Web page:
Brown dwarfs are not quite stars. Some aspects of them resemble planets, like the fact that they have their own versions of “northern lights,” which can be seen from very far away. One of these distant auroras has been captured in the video above

One of the major benefits to living on the Earth is shelter from cosmic rays. Cosmic rays are small charged particles hurtling through the universe. When they hit the Earth’s magnetosphere, they tend to get channeled towards the poles. The gas molecules they hit along the way, especially as they’re spiraling near the pole, start glowing. We see this glow, from below, as auroras—otherwise known as the northern or southern lights.

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Through a radio-telescope, we can see other planet’s auroras as well. What we see pulsing above is not a planet, though. It’s a brown dwarf. When material condenses, due to gravity, it heats. Enough material squeezing tightly enough will initiate the fusion of hydrogen, turning what was a ball of gas into a star. When there isn’t quite enough material to start fusion, the would-be star is considered a brown dwarf. There are all kinds of brown dwarfs at many different temperatures—one of them isn’t even hot enough for water to boil on its surface.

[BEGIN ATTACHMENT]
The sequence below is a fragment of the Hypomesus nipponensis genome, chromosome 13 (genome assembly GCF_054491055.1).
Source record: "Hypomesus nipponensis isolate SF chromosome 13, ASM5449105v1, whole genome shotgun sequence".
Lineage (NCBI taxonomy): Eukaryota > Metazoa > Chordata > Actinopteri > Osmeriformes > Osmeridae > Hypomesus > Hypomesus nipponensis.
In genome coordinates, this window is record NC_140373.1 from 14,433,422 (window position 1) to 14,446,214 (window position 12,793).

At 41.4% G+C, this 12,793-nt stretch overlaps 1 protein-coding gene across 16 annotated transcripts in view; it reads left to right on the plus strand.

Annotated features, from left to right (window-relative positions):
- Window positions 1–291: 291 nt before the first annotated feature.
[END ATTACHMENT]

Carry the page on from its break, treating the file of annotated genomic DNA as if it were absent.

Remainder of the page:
But what’s the difference between brown dwarfs and regular planets? That’s a question that a lot of scientists are debating. Brown dwarfs have some characteristics that make them seem like stars and some that make them seem like planets. These auroras are pushing them more towards the planet end of the spectrum.

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[Source: Magnetospherically driven optical and radio aurorae at the end of the main sequence]

Video:Stephen Bourke/Caltech. Image: Chuck Carter and Gregg Hallinan/Caltech.